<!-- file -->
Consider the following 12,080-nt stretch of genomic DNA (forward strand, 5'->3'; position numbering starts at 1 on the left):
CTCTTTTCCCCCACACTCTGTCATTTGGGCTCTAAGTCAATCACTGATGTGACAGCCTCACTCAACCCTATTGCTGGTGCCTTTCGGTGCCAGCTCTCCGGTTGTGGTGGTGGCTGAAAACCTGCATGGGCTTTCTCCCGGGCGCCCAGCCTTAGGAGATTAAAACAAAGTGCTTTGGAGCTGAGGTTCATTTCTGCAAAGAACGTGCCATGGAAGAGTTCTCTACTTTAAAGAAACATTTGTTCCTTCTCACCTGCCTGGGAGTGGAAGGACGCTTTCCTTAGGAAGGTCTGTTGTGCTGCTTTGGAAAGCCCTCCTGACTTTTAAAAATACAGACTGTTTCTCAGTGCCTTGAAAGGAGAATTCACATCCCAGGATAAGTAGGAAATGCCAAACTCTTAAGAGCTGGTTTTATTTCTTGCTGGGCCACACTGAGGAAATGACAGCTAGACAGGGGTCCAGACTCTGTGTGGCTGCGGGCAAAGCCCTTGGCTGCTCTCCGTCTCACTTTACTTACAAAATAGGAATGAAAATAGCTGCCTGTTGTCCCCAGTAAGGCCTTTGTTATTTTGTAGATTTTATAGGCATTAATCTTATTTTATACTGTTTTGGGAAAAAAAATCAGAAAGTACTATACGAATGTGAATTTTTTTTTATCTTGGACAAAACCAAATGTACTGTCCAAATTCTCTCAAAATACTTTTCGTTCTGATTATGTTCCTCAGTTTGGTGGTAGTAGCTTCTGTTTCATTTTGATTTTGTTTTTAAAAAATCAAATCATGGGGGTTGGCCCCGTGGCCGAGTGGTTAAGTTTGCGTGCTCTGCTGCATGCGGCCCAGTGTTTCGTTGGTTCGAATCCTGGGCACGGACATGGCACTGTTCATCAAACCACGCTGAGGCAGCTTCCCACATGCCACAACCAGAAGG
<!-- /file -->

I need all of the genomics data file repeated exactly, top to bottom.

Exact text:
Consider the following 12,080-nt stretch of genomic DNA (forward strand, 5'->3'; position numbering starts at 1 on the left):
CTCTTTTCCCCCACACTCTGTCATTTGGGCTCTAAGTCAATCACTGATGTGACAGCCTCACTCAACCCTATTGCTGGTGCCTTTCGGTGCCAGCTCTCCGGTTGTGGTGGTGGCTGAAAACCTGCATGGGCTTTCTCCCGGGCGCCCAGCCTTAGGAGATTAAAACAAAGTGCTTTGGAGCTGAGGTTCATTTCTGCAAAGAACGTGCCATGGAAGAGTTCTCTACTTTAAAGAAACATTTGTTCCTTCTCACCTGCCTGGGAGTGGAAGGACGCTTTCCTTAGGAAGGTCTGTTGTGCTGCTTTGGAAAGCCCTCCTGACTTTTAAAAATACAGACTGTTTCTCAGTGCCTTGAAAGGAGAATTCACATCCCAGGATAAGTAGGAAATGCCAAACTCTTAAGAGCTGGTTTTATTTCTTGCTGGGCCACACTGAGGAAATGACAGCTAGACAGGGGTCCAGACTCTGTGTGGCTGCGGGCAAAGCCCTTGGCTGCTCTCCGTCTCACTTTACTTACAAAATAGGAATGAAAATAGCTGCCTGTTGTCCCCAGTAAGGCCTTTGTTATTTTGTAGATTTTATAGGCATTAATCTTATTTTATACTGTTTTGGGAAAAAAAATCAGAAAGTACTATACGAATGTGAATTTTTTTTTATCTTGGACAAAACCAAATGTACTGTCCAAATTCTCTCAAAATACTTTTCGTTCTGATTATGTTCCTCAGTTTGGTGGTAGTAGCTTCTGTTTCATTTTGATTTTGTTTTTAAAAAATCAAATCATGGGGGTTGGCCCCGTGGCCGAGTGGTTAAGTTTGCGTGCTCTGCTGCATGCGGCCCAGTGTTTCGTTGGTTCGAATCCTGGGCACGGACATGGCACTGTTCATCAAACCACGCTGAGGCAGCTTCCCACATGCCACAACCAGAAGG